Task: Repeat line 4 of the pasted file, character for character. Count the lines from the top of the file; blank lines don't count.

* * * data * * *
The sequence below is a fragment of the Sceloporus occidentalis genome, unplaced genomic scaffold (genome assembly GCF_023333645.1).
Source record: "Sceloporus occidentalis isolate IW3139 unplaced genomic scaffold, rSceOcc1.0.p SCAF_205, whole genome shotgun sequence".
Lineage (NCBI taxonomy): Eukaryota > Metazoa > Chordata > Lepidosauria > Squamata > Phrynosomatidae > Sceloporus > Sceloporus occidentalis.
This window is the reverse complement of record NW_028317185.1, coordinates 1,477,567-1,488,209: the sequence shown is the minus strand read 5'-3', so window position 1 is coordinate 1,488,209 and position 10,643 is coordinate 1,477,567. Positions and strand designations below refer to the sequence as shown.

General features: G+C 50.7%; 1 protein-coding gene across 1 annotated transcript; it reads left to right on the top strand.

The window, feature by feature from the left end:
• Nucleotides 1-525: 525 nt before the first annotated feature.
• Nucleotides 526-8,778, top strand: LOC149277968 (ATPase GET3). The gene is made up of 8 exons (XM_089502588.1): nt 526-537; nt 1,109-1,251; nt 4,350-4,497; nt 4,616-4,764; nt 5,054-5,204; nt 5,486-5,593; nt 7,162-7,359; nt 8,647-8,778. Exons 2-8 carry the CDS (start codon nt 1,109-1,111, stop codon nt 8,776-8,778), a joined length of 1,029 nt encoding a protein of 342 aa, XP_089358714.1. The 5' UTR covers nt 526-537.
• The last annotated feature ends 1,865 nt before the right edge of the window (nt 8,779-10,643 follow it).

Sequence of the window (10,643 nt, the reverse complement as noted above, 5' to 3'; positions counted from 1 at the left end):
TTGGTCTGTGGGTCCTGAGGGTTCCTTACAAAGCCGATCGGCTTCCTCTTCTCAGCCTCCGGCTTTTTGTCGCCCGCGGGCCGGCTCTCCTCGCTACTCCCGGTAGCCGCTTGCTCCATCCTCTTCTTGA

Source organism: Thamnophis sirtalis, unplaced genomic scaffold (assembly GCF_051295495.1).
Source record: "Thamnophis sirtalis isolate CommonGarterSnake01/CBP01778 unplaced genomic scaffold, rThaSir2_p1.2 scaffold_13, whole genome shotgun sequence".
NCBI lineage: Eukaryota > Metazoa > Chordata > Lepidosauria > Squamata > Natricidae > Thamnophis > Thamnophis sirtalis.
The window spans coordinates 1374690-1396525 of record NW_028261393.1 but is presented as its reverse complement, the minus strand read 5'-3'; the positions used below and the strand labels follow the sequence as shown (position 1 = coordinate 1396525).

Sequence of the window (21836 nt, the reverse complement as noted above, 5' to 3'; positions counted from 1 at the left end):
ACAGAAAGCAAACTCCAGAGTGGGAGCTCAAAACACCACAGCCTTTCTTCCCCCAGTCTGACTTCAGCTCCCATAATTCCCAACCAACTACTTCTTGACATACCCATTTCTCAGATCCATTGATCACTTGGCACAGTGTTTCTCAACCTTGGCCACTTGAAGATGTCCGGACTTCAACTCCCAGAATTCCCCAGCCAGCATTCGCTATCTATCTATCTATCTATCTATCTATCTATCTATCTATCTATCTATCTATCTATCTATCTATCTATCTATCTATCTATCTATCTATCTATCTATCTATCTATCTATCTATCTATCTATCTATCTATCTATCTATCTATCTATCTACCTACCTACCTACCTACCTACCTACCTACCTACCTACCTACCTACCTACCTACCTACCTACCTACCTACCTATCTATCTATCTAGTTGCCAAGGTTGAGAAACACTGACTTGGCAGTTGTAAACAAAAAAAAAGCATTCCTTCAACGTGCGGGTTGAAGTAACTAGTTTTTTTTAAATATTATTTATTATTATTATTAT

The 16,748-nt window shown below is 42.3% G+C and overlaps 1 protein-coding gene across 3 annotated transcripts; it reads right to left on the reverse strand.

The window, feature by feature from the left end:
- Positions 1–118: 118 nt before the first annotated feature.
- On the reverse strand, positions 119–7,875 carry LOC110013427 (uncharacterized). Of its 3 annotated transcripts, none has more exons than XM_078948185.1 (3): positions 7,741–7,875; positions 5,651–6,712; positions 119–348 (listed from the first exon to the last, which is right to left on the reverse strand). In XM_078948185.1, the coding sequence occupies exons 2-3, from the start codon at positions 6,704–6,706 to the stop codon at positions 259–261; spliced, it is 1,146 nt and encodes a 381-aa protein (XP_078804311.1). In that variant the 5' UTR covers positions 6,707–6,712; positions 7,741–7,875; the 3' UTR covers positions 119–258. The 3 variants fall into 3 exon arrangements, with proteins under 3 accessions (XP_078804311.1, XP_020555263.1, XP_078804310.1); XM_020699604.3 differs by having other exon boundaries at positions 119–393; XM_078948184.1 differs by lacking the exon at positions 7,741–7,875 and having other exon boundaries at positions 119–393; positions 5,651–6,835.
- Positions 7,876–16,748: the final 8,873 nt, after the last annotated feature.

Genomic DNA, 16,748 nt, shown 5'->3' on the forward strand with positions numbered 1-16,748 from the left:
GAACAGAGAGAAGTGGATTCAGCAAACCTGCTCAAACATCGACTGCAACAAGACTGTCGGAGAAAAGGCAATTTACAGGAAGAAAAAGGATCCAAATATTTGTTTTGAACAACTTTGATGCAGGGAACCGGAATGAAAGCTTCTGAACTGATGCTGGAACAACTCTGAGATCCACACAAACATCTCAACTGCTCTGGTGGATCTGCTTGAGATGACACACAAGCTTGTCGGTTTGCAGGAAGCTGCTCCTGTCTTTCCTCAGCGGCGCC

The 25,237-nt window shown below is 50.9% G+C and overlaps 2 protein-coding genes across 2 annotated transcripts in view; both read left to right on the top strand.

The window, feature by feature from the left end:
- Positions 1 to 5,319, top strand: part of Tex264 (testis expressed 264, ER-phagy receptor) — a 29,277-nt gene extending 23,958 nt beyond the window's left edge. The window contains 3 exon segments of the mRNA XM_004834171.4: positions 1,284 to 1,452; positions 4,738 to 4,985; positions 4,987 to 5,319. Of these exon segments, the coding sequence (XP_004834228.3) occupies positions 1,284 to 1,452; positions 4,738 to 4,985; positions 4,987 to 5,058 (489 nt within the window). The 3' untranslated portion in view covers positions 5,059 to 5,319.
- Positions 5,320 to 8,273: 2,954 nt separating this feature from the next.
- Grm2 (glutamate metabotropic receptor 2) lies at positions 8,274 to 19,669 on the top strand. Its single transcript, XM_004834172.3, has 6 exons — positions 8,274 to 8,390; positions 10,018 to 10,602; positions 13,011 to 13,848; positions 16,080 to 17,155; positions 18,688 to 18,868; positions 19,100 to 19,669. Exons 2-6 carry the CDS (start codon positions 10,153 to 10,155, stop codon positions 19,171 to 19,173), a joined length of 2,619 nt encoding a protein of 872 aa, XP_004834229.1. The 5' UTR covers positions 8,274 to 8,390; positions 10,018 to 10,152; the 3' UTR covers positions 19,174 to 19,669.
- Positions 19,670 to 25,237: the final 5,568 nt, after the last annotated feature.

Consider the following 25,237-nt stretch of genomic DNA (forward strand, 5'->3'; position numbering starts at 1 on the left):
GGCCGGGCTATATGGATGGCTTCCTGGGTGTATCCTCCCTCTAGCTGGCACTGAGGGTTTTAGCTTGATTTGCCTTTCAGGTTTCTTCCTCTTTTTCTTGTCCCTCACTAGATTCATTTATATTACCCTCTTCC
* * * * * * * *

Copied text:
This window is the reverse complement of record NW_028317185.1, coordinates 1,477,567-1,488,209: the sequence shown is the minus strand read 5'-3', so window position 1 is coordinate 1,488,209 and position 10,643 is coordinate 1,477,567. Positions and strand designations below refer to the sequence as shown.